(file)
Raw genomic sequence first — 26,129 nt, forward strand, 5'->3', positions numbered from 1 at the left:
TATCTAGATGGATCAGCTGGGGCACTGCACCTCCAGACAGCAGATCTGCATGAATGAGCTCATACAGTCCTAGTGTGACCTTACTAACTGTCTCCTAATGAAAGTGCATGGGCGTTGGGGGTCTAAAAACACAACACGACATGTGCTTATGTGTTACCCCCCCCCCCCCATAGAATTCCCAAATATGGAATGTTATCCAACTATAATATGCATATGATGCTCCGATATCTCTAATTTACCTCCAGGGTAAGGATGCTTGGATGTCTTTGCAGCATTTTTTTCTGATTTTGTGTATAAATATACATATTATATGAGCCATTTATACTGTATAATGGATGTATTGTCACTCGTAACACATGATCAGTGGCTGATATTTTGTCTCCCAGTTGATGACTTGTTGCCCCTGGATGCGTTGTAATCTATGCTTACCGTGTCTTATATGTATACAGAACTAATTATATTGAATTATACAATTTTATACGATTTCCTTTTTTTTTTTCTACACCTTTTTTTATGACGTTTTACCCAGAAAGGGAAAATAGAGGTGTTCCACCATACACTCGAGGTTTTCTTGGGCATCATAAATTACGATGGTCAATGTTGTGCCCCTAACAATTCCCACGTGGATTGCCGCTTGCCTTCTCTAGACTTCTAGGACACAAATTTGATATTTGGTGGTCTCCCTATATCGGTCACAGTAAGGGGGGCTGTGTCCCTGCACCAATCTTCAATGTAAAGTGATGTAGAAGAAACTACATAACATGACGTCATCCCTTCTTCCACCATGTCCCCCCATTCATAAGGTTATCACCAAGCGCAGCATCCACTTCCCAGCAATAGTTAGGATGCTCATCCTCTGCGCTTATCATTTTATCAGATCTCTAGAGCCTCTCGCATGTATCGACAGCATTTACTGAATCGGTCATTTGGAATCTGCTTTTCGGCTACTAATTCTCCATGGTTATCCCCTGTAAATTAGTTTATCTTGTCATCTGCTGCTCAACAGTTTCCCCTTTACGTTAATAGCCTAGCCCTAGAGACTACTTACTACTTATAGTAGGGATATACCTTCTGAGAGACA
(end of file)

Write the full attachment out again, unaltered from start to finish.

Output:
Raw genomic sequence first — 26,129 nt, forward strand, 5'->3', positions numbered from 1 at the left:
TATCTAGATGGATCAGCTGGGGCACTGCACCTCCAGACAGCAGATCTGCATGAATGAGCTCATACAGTCCTAGTGTGACCTTACTAACTGTCTCCTAATGAAAGTGCATGGGCGTTGGGGGTCTAAAAACACAACACGACATGTGCTTATGTGTTACCCCCCCCCCCCCATAGAATTCCCAAATATGGAATGTTATCCAACTATAATATGCATATGATGCTCCGATATCTCTAATTTACCTCCAGGGTAAGGATGCTTGGATGTCTTTGCAGCATTTTTTTCTGATTTTGTGTATAAATATACATATTATATGAGCCATTTATACTGTATAATGGATGTATTGTCACTCGTAACACATGATCAGTGGCTGATATTTTGTCTCCCAGTTGATGACTTGTTGCCCCTGGATGCGTTGTAATCTATGCTTACCGTGTCTTATATGTATACAGAACTAATTATATTGAATTATACAATTTTATACGATTTCCTTTTTTTTTTTCTACACCTTTTTTTATGACGTTTTACCCAGAAAGGGAAAATAGAGGTGTTCCACCATACACTCGAGGTTTTCTTGGGCATCATAAATTACGATGGTCAATGTTGTGCCCCTAACAATTCCCACGTGGATTGCCGCTTGCCTTCTCTAGACTTCTAGGACACAAATTTGATATTTGGTGGTCTCCCTATATCGGTCACAGTAAGGGGGGCTGTGTCCCTGCACCAATCTTCAATGTAAAGTGATGTAGAAGAAACTACATAACATGACGTCATCCCTTCTTCCACCATGTCCCCCCATTCATAAGGTTATCACCAAGCGCAGCATCCACTTCCCAGCAATAGTTAGGATGCTCATCCTCTGCGCTTATCATTTTATCAGATCTCTAGAGCCTCTCGCATGTATCGACAGCATTTACTGAATCGGTCATTTGGAATCTGCTTTTCGGCTACTAATTCTCCATGGTTATCCCCTGTAAATTAGTTTATCTTGTCATCTGCTGCTCAACAGTTTCCCCTTTACGTTAATAGCCTAGCCCTAGAGACTACTTACTACTTATAGTAGGGATATACCTTCTGAGAGACA